Louis-Ferdinand HÉROLD (1791-1833)
Piano concerto no.1 in E major (1811-1813) [21:42]
Piano concerto no.2 in E flat major (1811-1813) [28:08]
Piano concerto no.3 in A major (1811-1813) [23:36]
Piano concerto no.4 in E minor (1811-1813) [15:27]
Angéline Pondepeyre (piano)
Egor Grechisnikov (violin) (concerto no.3)
WDR Rundfunkorchester Köln/Conrad van Alphen
rec. Grösser Sendesaal WDR, 30 August-3 September 2010
TALENT DOM 3811 20+21 [49:50 + 39:03]
This will, I imagine, be the oddest CD cover that I will encounter this year. At first glance the young lady with a parasol seems to bear some resemblance to a Jane Austen type. As such, her image might be pretty appropriate for a couple of discs of music written in the years when Pride and Prejudice and Sense and Sensibility were first published. On closer inspection, one doubts very much whether Misses Elizabeth Bennett or Elinor Dashwood would ever have been found relaxing on one of those very modern plastic sun-loungers that are clearly visible on the beach in the background. So what on earth has the cover to do with the music at all?
Fortunately, the music itself is rather less perplexing. In recent years, Hyperion’s Romantic Piano Concerto series has offered convincing proof of the classical CD-buying public’s sweet tooth for long-forgotten nineteenth century composers in full-blooded concertante mode. Its remarkable commercial success has, I suspect, encouraged both soloists and other record companies to scour the music libraries for neglected works that might appeal to the same market.
Hérold’s four piano concertos - the first, it seems, written by any French composer and given their world premiere recordings here - are, from a chronological point of view, a pretty early entry in the field. It would be foolish, therefore, to expect to find Romanticism of the later full-throttle variety here. The booklet notes get it just about right - as far as their somewhat idiosyncratic command of English allows - when they describe Hérold as “a “classic” composer, but already “romantic” at some moments” (my emphasis).
The concertos - all written in a concentrated creative burst between 1811 and 1813 - clearly demonstrate that element of transition. Some passages appear to look back towards Mozart, others forward towards Chopin or even, very occasionally, beyond. Unfortunately that leaves Hérold left stranded somewhere in the middle, apparently oblivious of the Zeitgeist; there is little Beethovenian conflict or drama here, even though the Emperor had been completed in 1810. As such, he may be justly accused of failing to display a strongly individual musical personality. That deficiency, allied to the fact that two of the four concertos have no central slow movements, gives the distinct – if, to some extent, unfair - impression that this is essentially inconsequential music that lacks any real profundity or depth.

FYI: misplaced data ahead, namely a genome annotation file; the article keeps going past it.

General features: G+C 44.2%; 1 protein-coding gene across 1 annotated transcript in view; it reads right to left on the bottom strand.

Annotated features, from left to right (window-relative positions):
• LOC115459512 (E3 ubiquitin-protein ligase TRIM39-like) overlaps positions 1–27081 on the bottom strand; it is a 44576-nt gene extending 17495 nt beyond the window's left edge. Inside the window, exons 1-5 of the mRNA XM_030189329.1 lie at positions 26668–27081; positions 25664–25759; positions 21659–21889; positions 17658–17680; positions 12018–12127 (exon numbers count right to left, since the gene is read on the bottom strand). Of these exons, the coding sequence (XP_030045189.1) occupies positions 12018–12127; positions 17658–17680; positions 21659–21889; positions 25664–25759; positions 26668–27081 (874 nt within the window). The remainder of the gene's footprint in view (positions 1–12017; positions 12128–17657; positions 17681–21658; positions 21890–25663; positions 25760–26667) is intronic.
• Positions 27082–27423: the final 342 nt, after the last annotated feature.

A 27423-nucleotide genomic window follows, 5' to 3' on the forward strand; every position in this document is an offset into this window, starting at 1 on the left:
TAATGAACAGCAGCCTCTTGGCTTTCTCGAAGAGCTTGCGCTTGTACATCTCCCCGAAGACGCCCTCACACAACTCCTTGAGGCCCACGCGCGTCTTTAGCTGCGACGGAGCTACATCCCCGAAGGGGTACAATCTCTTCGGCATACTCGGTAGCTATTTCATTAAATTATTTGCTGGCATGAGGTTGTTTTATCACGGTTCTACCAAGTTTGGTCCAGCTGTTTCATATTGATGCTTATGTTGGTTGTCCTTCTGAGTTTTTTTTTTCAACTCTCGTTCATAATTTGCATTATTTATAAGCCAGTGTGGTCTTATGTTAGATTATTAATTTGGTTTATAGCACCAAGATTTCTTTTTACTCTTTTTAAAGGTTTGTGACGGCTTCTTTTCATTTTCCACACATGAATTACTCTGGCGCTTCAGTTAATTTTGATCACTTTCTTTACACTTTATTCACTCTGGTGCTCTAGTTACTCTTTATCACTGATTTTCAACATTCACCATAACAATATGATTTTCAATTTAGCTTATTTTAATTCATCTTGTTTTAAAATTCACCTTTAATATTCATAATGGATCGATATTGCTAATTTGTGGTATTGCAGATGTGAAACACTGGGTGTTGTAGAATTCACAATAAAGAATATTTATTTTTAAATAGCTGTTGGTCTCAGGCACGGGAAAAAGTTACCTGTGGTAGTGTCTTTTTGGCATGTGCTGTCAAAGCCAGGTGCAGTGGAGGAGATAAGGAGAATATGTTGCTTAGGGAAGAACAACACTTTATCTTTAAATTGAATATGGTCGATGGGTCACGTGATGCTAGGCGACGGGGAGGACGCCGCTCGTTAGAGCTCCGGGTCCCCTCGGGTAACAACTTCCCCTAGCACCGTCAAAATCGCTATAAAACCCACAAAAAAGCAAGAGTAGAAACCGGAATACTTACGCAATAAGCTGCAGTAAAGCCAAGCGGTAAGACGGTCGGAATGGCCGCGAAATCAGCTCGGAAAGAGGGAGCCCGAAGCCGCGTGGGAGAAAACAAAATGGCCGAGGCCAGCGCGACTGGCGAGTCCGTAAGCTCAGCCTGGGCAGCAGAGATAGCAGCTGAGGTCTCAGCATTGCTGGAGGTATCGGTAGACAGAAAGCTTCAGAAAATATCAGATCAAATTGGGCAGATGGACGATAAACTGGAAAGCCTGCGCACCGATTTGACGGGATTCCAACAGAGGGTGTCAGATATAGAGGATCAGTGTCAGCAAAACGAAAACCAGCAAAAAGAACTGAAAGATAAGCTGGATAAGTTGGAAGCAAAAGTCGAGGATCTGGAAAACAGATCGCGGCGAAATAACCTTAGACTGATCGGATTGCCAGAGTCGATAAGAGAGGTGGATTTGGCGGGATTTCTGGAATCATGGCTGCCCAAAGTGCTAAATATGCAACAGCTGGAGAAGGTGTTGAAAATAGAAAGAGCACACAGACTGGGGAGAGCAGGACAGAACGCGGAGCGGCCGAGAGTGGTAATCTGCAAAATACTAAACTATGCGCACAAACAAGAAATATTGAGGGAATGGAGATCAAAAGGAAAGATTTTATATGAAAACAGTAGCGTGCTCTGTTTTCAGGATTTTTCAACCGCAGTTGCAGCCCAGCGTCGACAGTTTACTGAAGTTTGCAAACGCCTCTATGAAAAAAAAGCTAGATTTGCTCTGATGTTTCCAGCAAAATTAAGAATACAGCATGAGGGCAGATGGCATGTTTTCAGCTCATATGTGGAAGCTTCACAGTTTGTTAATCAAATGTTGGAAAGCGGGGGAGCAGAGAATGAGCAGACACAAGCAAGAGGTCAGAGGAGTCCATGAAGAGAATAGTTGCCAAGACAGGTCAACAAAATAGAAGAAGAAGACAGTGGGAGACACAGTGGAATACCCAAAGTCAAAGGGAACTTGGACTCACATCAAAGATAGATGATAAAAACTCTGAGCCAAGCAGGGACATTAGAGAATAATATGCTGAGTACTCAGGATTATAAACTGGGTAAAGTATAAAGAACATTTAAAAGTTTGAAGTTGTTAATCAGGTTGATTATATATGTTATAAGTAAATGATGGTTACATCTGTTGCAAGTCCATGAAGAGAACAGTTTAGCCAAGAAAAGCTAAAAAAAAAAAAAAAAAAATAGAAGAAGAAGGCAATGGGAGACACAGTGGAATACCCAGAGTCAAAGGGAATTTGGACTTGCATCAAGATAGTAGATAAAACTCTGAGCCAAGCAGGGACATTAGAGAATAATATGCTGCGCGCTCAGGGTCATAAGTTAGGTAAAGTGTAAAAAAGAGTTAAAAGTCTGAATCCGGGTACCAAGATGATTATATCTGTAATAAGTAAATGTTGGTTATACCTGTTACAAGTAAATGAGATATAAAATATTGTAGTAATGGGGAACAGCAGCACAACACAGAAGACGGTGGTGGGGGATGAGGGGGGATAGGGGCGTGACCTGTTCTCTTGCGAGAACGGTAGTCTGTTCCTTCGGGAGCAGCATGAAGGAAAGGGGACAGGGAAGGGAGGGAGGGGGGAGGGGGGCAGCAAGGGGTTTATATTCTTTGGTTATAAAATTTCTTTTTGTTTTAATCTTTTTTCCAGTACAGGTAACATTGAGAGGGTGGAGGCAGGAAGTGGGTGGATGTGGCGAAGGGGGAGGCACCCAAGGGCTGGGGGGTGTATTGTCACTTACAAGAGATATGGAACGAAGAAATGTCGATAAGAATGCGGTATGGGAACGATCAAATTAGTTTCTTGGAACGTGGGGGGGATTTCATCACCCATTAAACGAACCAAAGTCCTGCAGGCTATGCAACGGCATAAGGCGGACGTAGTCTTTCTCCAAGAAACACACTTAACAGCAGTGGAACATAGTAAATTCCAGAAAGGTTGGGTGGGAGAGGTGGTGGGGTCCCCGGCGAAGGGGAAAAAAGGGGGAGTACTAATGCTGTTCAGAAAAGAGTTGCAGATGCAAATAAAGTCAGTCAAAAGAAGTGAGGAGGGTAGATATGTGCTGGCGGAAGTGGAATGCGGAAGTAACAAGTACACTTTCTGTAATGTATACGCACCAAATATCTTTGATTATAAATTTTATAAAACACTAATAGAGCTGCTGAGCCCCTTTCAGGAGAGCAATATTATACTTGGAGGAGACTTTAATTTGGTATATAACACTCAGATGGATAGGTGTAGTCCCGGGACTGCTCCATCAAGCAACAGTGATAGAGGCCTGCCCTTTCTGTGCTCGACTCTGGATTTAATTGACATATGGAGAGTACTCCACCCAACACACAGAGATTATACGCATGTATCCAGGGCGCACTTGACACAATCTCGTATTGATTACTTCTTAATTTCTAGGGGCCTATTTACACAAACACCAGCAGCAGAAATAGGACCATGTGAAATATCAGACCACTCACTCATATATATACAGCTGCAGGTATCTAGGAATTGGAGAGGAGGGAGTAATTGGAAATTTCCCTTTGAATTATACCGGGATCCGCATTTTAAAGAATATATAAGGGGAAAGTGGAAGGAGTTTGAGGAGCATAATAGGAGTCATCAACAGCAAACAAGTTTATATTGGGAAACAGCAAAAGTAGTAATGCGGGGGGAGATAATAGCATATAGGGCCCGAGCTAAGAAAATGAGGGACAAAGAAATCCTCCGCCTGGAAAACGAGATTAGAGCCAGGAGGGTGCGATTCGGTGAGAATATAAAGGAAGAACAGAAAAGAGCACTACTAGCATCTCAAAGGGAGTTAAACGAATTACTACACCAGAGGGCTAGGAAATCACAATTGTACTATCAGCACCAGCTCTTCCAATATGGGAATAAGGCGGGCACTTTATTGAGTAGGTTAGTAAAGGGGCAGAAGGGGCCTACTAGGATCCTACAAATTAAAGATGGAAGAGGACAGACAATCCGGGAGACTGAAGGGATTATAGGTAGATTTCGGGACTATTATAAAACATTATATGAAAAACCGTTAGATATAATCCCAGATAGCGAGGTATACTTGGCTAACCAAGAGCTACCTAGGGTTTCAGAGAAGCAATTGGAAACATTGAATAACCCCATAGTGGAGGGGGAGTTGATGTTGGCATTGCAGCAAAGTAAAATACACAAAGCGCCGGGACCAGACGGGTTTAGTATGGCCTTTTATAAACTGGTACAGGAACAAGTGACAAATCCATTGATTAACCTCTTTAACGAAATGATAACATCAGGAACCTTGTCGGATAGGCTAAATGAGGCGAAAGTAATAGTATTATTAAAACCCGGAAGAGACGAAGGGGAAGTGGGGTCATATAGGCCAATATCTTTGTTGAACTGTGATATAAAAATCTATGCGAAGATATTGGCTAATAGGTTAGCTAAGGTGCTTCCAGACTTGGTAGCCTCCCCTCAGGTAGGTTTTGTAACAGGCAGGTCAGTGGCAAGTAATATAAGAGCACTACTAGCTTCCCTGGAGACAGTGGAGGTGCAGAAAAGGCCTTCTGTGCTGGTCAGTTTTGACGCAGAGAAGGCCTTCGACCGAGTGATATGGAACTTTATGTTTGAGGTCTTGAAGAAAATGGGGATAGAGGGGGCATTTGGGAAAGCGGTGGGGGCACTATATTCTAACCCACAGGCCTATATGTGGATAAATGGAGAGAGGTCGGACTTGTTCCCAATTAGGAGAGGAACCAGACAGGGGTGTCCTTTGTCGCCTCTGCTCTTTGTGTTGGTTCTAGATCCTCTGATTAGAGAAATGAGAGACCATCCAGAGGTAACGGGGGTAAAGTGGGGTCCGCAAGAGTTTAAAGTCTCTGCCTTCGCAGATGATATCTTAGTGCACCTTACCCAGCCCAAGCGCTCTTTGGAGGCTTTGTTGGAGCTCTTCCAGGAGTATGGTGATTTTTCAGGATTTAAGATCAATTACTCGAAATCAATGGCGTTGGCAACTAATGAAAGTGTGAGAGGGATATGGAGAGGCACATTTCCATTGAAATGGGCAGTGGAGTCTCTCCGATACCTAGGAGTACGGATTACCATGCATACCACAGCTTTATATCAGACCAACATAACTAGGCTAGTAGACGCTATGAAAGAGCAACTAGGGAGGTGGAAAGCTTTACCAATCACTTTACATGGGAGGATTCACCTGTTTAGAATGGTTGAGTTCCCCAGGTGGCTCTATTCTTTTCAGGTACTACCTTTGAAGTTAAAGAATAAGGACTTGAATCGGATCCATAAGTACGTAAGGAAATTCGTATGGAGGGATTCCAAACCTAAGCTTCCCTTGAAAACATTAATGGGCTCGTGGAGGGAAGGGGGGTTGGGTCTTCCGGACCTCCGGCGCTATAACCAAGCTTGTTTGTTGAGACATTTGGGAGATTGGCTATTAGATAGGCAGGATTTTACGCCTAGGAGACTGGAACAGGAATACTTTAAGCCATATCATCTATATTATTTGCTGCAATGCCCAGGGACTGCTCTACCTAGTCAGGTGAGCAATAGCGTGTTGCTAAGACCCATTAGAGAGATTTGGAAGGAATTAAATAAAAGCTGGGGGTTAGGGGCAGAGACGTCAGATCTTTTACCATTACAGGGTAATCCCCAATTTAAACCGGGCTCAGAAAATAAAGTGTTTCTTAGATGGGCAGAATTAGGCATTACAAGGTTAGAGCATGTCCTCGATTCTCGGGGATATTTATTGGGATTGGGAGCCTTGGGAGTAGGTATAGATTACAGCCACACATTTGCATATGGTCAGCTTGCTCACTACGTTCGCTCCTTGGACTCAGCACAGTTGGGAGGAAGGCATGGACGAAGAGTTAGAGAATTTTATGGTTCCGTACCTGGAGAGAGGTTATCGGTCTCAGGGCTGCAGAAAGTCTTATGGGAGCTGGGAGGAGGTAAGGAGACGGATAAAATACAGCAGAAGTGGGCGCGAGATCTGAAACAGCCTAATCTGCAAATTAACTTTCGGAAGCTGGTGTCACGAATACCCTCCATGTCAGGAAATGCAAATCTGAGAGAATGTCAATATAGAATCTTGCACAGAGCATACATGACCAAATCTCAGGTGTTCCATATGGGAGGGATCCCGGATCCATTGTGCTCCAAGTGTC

While it may be hard to argue against that assessment, soloist Angeline Pondepeyre and South African conductor Conrad van Alphen are clearly intent on making a strong case for the concertos as melodically enjoyable romps. In that, they are eminently successful, performing these unfamiliar scores confidently and with a self-evident appreciation for the composer’s musical idiom. The Cologne orchestra is fully up to its task and makes a very positive contribution whenever Hérold gives it its head: sample, for instance, the dramatic orchestral introduction to the second concerto or a later very dramatic passage in the same opening movement between about 10:15 and 11:30. I must also give credit to violinist Egor Grechisnikov who gives, in the third concerto’s slow movement, a winning account of a singing violin obbligato that beautifully complements the solo piano line; it is a pity that some inexcusably poor proof-reading manages to spell this fine player’s name in two different ways. The open and clear recording, with piano and orchestra well balanced, places the performance in a flattering acoustic setting.
My only grouch - apart from the cover artwork - is playing time. One CD plays for less than 50 minutes and the other for less than 40. Surely there was a missed opportunity here to add at least a sampling of Hérold's music for solo piano?
Perhaps, though, now that I come to think of it again, that cover image might not be so inappropriate after all. After all, while I might not want to make a special trip to the concert hall to hear this music again, I can easily imagine an alternative scenario where I am listening to Hérold’s cheerfully exuberant and light-hearted scores while stretched out on a Mediterranean beach sun lounger, with an iPod glued to my ears, a thirst-quenching bottle of cold beer to hand and an attractive young Jane Austen type lady hovering somewhere not too far away.
See also review by Rob Barnett.
Cheerfully exuberant and light-hearted scores.